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Excel displays ### for long text - what's wrong?

Excel displays ### for long text - what's wrong?

We've got an excel sheet with a pretty long text in one cell. Instead of line breaks (as set in the cell format), we get a long line of ####s. We can go back and forth by deleting and adding chars at the end of the text.

Asked by: Guest | Views: 68
Total answers/comments: 5
Guest [Entry]

"If the cell width is too short, Excel either simply cuts the visible text off, or it flows into the next cell (depening if the next cell has some content in it or not).

Excel displays ### when the cell content contains just text and it exceeds 256 characters and the cell format is set to ""Text"". Usually, setting the cell format to ""General"" fixes this problem.

However! If you use this cell as a data-input to, for example, a field in a merged Word document, only the first 256 characters will be grabbed!!!

I have not found a fix for this as of yet, but would like to know a solution for the later problem."
Guest [Entry]

I believe that you just need to make the cell a little wider - this (####s) is what excel does when it cannot display your whole entry.
Guest [Entry]

"The display problem should be solved by changing the cell to ""general"" rather than ""text"" - thanks to Microsoft for that intuitive solution!

The other problem, of copying >256 characters from WORD, is solvable by cutting the actual text from WORD then, in edit mode in the relevant cell, pasting the text into the formula bar above the sheet."
Guest [Entry]

"It happens if the text exceed 256 characters, hence it shows ######.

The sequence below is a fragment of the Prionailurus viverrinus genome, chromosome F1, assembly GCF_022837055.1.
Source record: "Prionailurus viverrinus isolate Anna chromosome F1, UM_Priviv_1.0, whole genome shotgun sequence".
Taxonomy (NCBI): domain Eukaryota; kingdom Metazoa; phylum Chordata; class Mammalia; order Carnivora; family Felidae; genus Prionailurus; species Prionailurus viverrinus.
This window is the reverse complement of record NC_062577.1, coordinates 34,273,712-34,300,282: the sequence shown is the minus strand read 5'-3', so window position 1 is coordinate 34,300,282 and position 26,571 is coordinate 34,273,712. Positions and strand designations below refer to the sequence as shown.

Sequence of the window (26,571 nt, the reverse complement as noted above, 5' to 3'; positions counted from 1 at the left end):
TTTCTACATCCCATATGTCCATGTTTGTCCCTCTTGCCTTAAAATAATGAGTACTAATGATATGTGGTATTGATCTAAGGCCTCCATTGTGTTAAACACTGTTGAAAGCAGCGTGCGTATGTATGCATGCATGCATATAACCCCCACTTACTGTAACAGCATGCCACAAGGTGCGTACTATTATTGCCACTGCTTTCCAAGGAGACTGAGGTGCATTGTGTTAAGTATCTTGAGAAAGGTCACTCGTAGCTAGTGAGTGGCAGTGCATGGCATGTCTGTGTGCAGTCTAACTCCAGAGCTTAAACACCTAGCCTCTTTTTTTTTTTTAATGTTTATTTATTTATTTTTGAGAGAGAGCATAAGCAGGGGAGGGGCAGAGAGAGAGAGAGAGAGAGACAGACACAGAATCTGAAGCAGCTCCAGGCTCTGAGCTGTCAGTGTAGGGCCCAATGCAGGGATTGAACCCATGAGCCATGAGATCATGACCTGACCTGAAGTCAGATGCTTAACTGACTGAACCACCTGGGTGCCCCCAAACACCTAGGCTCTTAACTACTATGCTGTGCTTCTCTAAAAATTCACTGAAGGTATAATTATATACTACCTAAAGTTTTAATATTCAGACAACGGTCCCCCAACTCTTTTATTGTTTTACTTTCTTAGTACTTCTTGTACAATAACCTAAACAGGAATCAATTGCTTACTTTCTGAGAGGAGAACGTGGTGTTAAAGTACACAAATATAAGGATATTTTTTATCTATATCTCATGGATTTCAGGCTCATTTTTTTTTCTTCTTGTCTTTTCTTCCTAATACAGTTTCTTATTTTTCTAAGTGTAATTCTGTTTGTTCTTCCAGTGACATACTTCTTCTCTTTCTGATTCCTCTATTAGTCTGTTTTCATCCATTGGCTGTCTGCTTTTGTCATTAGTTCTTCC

Some of our friend suggest to change from Text to General, but Excel error may pop up:

So, the solution is simple, just begin your text with just adding the ' symbol, in order to neglect any setting of the column, yet you still have to use General Format."
Guest [Entry]

"So many oddball attempts at answers that don't even address the original question posted on Nov 4 '09!

The post date implies either Excel 2003 or 2007.
although not stated, the user might have the text in the cell as a formula: =""256+ chars of text here"". This is where the 256 char limit hits - on formulae! This has nothing to do with row height or column width. Maybe people are just too young to know about 8 bit architectures?
Excel DOES give the solution in its error box but it's quite obtuse.

Amirull provided the correct fix on Nov 27 '12:

ensure the cell is formatted as General
place a single quote as the first char of text. You can remove any equal sign and/or double-quotes. The single-quote must be some sort of escape character for older versions of Excel.

Hope this helps since the solution IS not documented by MS."